A grim portrait of the forces that derail an American family whose members find that forgiveness might take much of a lifetime.
By the time the three Thurber siblings are growing up in western New York state in the late 1970s, the region’s economic woes have bred poverty, toughness, and cruelty. Their parents’ drinking leads to “fights that ripped us clean of our flesh and left only raw notes of nerve ends,” says Jamie, the only daughter. The boys, Lewis and Connor, play a “violent, cruel sort of football.” The mother, Catrin, is an artist whose “sadness haunted her.” Her husband, Terrance, decides the only way he can save himself and the kids from his alcoholism is to leave. In chapters spanning the years 1978 to 2018 and narrated mostly by the siblings, Murphy (The Boat Runner, 2017, etc.) takes disconnected snapshots of lives scarred by brutality, broken marriages, loneliness, and misfortune. Lewis goes to sea for years, with the Navy and as a merchant mariner. Connor glimpses domestic normalcy, but birds keep smashing into his picture windows. Jamie’s husband returns from military service badly wounded and then they lose a baby right after her birth. Terrance falls in love with a woman who is bipolar, and he’s electrocuted while working, one of four nasty accidents that befall family members. He hopes he can use the financial settlement to persuade his children to visit him. There are gaps of several years between chapters and little to link them but brief references to a sibling or parent. The fragmentation is fitting but results in something that can feel more like a short story collection than a novel.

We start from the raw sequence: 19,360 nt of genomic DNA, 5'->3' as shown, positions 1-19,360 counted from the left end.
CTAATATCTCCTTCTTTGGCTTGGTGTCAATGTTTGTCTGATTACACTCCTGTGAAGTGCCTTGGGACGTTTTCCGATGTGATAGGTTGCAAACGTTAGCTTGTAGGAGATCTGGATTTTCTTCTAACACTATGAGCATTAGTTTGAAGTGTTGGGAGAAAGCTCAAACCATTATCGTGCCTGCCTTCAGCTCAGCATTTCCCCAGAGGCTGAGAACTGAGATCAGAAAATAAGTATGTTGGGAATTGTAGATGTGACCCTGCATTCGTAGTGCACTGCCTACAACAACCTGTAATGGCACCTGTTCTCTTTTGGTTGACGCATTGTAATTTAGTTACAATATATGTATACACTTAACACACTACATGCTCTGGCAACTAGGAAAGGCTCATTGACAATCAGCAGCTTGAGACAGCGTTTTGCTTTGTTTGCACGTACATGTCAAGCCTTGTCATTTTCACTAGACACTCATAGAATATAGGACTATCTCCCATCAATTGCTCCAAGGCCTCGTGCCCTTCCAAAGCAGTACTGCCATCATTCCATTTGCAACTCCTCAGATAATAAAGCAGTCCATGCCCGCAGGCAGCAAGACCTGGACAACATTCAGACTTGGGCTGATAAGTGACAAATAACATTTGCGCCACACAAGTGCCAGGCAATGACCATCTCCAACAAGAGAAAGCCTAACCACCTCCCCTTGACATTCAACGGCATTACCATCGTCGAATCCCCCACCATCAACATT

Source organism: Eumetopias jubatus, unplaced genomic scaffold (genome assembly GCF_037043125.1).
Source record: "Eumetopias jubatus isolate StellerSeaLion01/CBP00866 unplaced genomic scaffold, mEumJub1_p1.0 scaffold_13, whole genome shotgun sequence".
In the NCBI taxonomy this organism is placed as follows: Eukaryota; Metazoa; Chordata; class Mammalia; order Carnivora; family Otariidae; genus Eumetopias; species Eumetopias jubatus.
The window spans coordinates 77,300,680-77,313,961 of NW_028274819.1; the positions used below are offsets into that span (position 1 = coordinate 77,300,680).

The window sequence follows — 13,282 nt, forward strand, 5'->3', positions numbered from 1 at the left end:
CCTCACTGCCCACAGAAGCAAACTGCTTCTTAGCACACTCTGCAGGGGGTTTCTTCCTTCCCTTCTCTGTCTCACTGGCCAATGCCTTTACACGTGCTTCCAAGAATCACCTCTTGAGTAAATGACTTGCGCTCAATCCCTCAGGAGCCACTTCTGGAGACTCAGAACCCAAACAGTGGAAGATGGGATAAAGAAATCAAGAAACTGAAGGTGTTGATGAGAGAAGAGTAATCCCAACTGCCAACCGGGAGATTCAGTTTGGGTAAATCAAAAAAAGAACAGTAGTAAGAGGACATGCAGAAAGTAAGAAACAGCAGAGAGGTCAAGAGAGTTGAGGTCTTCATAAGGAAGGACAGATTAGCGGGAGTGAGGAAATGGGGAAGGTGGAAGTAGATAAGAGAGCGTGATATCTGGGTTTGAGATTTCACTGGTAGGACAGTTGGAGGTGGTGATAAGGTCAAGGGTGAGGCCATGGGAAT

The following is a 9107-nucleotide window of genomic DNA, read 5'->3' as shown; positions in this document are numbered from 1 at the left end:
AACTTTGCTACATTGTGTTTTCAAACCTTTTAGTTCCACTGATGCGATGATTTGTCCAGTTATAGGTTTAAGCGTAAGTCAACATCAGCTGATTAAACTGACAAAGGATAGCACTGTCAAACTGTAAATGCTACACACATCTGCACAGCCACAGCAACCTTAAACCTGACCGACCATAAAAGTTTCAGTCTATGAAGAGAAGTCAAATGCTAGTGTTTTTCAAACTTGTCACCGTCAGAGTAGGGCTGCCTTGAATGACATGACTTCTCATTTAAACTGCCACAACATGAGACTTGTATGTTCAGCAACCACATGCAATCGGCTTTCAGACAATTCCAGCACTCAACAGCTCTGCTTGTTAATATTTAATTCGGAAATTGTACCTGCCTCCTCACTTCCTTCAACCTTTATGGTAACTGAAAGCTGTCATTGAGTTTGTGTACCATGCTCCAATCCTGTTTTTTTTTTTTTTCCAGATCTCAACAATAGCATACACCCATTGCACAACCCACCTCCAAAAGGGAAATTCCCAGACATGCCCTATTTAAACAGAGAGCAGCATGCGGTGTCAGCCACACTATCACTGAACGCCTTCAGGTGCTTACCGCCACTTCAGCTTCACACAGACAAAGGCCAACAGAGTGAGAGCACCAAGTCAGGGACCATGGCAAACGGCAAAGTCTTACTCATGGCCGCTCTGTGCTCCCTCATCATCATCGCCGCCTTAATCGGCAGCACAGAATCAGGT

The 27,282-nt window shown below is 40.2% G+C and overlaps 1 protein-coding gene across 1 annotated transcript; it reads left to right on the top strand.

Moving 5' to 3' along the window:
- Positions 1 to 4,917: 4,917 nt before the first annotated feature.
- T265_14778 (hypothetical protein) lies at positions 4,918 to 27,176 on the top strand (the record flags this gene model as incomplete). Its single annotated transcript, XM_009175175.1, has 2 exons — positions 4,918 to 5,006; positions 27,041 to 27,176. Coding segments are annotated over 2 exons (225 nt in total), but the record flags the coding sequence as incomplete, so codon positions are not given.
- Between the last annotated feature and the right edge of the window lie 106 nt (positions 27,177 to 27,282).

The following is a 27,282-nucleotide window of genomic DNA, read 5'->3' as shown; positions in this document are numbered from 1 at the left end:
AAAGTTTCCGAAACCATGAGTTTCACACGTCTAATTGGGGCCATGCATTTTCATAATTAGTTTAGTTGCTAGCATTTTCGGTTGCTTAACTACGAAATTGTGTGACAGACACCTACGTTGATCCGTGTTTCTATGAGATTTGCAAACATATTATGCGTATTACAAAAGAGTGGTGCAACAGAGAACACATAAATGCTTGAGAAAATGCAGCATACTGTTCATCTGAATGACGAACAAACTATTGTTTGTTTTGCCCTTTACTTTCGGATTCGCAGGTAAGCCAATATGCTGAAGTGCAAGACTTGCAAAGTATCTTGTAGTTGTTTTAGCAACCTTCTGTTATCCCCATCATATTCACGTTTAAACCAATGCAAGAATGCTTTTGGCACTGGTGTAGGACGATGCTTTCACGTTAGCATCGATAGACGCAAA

The structure is challenging, and Murphy has a tendency to overwrite in fraught moments, a risk that comes from emotional honesty and trying to make the bleak eloquent.